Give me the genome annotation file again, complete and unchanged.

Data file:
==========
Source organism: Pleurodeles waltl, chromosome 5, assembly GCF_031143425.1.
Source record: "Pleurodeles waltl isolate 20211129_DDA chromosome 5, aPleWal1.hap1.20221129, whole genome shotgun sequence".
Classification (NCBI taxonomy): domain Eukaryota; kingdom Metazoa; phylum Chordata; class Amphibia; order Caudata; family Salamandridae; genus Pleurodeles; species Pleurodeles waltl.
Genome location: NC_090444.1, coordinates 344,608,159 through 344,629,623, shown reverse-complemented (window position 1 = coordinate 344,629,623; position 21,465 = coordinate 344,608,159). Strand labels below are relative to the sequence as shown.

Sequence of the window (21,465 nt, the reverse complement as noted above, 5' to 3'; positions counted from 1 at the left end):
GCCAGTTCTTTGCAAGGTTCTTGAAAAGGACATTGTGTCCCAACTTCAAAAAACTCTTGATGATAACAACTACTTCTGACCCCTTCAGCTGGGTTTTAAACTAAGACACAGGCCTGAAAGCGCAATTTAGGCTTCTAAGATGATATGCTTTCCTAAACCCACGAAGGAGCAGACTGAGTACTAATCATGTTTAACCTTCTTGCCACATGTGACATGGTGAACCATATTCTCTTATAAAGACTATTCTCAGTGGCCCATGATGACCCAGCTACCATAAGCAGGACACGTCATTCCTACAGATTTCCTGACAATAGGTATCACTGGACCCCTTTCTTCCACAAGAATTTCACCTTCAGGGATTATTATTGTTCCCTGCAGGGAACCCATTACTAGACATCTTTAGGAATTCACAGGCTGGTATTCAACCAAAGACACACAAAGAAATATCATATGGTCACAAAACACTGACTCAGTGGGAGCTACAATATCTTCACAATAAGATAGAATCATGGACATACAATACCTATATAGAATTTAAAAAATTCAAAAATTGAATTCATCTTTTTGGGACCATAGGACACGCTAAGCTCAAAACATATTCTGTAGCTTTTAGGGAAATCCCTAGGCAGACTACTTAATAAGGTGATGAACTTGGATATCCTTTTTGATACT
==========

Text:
Source organism: Pleurodeles waltl, chromosome 5, assembly GCF_031143425.1.
Source record: "Pleurodeles waltl isolate 20211129_DDA chromosome 5, aPleWal1.hap1.20221129, whole genome shotgun sequence".
Classification (NCBI taxonomy): domain Eukaryota; kingdom Metazoa; phylum Chordata; class Amphibia; order Caudata; family Salamandridae; genus Pleurodeles; species Pleurodeles waltl.
Genome location: NC_090444.1, coordinates 344,608,159 through 344,629,623, shown reverse-complemented (window position 1 = coordinate 344,629,623; position 21,465 = coordinate 344,608,159). Strand labels below are relative to the sequence as shown.

Sequence of the window (21,465 nt, the reverse complement as noted above, 5' to 3'; positions counted from 1 at the left end):
GCCAGTTCTTTGCAAGGTTCTTGAAAAGGACATTGTGTCCCAACTTCAAAAAACTCTTGATGATAACAACTACTTCTGACCCCTTCAGCTGGGTTTTAAACTAAGACACAGGCCTGAAAGCGCAATTTAGGCTTCTAAGATGATATGCTTTCCTAAACCCACGAAGGAGCAGACTGAGTACTAATCATGTTTAACCTTCTTGCCACATGTGACATGGTGAACCATATTCTCTTATAAAGACTATTCTCAGTGGCCCATGATGACCCAGCTACCATAAGCAGGACACGTCATTCCTACAGATTTCCTGACAATAGGTATCACTGGACCCCTTTCTTCCACAAGAATTTCACCTTCAGGGATTATTATTGTTCCCTGCAGGGAACCCATTACTAGACATCTTTAGGAATTCACAGGCTGGTATTCAACCAAAGACACACAAAGAAATATCATATGGTCACAAAACACTGACTCAGTGGGAGCTACAATATCTTCACAATAAGATAGAATCATGGACATACAATACCTATATAGAATTTAAAAAATTCAAAAATTGAATTCATCTTTTTGGGACCATAGGACACGCTAAGCTCAAAACATATTCTGTAGCTTTTAGGGAAATCCCTAGGCAGACTACTTAATAAGGTGATGAACTTGGATATCCTTTTTGATACT